When you’re driving traffic to your site the number of different channels that are available to exploit grows at a pace that can be difficult to keep up with. If you are able to keep up with these changes are you able to monitor how effective they are?
If you want to cut to the chase, scroll to the summary box at the bottom of this post for the facts.
If you’re not already tracking your site with Google Analytics then don’t read any further until you’ve sorted that out.
With your analytics in place, we can start tracking the links you get from your different channels and not just by looking at the Social section of your Google Analytics dashboard. Although that dashboard will tell you the amount of traffic coming from social channels it won’t tell you if a specific amount of time and effort you’ve spent on a campaign has paid off.
In order to make sure you’re not wasting your time you need to build into your campaigns a way to measure their success. The solution comes in the form of the Google URL Builder and I will attempt to describe it’s operation using language that I would hope my 6 year old daughter would understand.
The URL Builder helps you add extra information to the Web Address you are about to share on social media or through an email campaign. That extra data is recorded on Google Analytics so you can track traffic to your site that has come from a specific post.
Before you create your special web address you need a minimum of 4 pieces of information.
- Website URL – The web address of the page you are linking to.
- Campaign Source – would be where the visitor has come from so if the link is shared on Facebook then I’d use ‘facebook‘ for this field, if the link is in a newsletter then I’d use text that identifies that specific newsletter.
- Campaign Medium – This is the method of delivery of your link. I’d use ‘Email’ for a newsletter and if the source was Facebook or other social media I’d describe the type of post used so ‘post‘, ‘boosted_post‘ or ‘picture_post‘ so you build a picture of which post types work.
- Campaign Name – This should be used to indicate the current campaign that you are running eg: spring_sale, black_friday_sale etc.
There is a 5th piece of information that may come in handy for more advanced campaigns, Campaign Content can be used to show different links within the same advert, so if you are creating a newsletter with a link in the text and another link in the form of a button you can identify the different types eg. ‘text_link‘ or ‘button_link‘.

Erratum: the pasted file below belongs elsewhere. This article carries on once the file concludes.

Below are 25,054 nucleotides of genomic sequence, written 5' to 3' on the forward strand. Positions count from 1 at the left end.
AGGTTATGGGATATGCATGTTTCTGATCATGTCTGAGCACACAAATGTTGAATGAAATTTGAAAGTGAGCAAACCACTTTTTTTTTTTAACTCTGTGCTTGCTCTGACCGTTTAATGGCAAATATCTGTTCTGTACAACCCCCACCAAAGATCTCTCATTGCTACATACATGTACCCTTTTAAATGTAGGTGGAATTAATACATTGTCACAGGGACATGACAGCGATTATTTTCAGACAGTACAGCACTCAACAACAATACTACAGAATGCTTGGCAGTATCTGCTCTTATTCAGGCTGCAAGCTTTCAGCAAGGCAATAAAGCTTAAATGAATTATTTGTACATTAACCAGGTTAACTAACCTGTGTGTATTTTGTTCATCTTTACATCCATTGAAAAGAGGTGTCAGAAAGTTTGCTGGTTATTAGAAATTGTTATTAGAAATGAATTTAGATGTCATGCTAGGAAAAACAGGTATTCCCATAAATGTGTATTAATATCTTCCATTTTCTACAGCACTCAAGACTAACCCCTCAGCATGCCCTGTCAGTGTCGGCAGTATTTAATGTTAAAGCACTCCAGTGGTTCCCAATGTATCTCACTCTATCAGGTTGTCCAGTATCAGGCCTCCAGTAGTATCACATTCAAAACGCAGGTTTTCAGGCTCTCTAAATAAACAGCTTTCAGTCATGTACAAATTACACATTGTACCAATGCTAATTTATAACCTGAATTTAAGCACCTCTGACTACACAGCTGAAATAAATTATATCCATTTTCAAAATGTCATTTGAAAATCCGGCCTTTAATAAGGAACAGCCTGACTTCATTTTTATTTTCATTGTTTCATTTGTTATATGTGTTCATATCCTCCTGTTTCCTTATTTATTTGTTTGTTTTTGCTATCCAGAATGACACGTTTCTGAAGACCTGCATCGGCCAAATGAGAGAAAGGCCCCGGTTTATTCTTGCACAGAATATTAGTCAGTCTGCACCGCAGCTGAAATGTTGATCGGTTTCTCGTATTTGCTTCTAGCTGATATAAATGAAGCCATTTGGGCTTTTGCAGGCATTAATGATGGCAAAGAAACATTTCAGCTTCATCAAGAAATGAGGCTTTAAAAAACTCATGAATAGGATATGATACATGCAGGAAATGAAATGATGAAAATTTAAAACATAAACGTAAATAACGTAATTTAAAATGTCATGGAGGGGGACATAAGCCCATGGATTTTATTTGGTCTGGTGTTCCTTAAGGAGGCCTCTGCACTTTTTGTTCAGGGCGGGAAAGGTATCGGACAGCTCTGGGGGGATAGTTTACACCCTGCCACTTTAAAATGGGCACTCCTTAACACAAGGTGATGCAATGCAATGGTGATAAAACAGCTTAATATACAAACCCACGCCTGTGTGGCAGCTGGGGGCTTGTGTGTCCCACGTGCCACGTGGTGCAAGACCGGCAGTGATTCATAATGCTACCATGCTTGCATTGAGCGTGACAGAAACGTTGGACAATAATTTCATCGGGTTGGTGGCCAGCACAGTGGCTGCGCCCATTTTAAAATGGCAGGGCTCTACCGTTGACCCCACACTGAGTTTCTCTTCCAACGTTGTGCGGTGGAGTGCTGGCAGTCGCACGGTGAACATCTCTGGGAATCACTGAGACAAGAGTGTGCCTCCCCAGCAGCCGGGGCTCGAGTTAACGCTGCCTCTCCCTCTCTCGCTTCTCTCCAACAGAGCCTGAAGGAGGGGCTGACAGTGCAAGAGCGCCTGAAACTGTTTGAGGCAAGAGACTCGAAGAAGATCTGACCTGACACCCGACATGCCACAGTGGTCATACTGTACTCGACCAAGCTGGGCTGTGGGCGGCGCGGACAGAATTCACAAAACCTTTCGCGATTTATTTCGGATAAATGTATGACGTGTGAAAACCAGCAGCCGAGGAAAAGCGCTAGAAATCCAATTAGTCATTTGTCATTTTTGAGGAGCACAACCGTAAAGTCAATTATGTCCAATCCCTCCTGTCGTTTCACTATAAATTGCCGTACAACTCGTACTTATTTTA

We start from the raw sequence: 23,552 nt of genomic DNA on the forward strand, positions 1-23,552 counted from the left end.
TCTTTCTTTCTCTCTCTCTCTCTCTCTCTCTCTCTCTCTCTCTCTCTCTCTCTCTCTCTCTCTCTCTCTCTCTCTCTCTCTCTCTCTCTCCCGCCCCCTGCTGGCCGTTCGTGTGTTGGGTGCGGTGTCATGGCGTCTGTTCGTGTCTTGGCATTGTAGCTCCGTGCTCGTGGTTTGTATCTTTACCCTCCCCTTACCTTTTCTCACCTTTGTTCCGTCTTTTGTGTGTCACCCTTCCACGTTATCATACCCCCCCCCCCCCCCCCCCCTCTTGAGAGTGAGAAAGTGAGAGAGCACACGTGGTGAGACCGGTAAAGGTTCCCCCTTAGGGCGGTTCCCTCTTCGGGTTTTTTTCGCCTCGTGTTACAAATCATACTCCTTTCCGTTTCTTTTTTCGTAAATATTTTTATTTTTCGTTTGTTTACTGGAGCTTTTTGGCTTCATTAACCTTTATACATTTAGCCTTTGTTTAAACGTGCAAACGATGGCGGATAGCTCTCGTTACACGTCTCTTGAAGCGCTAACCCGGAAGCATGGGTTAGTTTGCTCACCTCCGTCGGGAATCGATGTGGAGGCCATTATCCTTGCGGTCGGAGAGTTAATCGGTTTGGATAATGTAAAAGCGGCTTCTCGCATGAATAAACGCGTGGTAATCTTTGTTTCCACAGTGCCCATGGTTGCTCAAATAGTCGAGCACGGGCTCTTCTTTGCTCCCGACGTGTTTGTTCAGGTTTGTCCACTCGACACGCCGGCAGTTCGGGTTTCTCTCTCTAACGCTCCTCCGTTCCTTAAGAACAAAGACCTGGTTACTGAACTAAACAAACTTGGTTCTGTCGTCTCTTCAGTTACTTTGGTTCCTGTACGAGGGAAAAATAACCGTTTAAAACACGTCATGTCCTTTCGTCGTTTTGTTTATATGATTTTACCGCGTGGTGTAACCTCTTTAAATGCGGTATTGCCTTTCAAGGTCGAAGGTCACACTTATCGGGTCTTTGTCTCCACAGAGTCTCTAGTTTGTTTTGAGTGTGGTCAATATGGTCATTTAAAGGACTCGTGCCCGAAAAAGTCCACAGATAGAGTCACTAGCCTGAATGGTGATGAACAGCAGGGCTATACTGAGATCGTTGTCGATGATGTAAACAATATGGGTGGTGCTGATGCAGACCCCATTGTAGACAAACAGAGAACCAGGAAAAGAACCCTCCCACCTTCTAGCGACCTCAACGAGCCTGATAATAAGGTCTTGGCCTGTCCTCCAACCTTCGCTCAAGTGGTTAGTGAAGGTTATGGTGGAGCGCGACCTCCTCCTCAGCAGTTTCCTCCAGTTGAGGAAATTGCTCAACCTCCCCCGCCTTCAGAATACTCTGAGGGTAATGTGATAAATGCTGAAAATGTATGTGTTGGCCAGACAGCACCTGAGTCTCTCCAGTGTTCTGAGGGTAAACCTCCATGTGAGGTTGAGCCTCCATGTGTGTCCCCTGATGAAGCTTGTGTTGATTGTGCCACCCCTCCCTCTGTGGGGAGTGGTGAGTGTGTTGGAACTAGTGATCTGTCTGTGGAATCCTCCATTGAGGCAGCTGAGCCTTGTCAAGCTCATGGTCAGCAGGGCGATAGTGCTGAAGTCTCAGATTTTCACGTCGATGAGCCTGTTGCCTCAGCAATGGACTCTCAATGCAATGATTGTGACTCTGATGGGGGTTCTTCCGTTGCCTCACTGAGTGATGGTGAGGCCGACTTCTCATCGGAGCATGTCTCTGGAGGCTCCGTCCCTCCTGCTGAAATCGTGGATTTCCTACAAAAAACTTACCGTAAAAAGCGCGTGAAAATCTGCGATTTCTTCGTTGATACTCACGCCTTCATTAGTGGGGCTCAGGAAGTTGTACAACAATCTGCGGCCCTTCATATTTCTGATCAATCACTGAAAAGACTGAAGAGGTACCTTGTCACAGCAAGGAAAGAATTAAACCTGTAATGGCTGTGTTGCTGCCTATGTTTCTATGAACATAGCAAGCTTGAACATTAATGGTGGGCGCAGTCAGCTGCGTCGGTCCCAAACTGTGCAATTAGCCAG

Newsletter: I create a newsletter for a Spring Campaign for Beauty Boulevard the makers of Glitter Lips.
I also decide to add a link to the logo that I use on the newsletter and I add tracking code to that link.
Social Media: I create a post as part of a social media campaign for The Furious Engineer.
As part of the same campaign I create a link on twitter and this link has a picture.
Using The Links
Use your links as you would a normal link and if you’re using the link in a situation where somebody sees the content of the link you can always use a URL shortener service like Bitly to reduce its size.
Once you’ve used your links in newsletters or social media any clicks on your links will be tracked in your Analytics account in the usual way but having added the additional information to the URL you’ll also be able to see specific clicks on those URLs grouped together within the Campaign section of your Analytics account.
Geek Tip – advanced users
As you’re adding tags to your pages and those tags may get more complicated as your understanding grows now would be a good time to start using a Chrome extension called Tag Assistant (By Google).
Tag Assistant automatically validates the implementation of Google tracking scripts on any given page.
Measure Your Effectiveness
Any visits that originated from one of your links will now be displayed in the campaign tab of your Analytics account.
You’ll be able to see the number of people that have clicked on your link and more importantly if you’re an online shop you’ll see the revenue generated by all that activity.
If you’re starting to exploit a new social media channel and you’re using links that you can identify as coming from that channel you’ll get some nice evidence so you can either carry on or quit using that channel.
Although this adds a bit more work to your marketing campaigns you’ll be able to ensure that any work you’re doing is showing a return in sales or just visits. As you get more familiar with the URL builder and the parameters you can add to the link you’ll be able to build up a good picture of what type of post work best and where’s the best place to insert your links within a newsletter.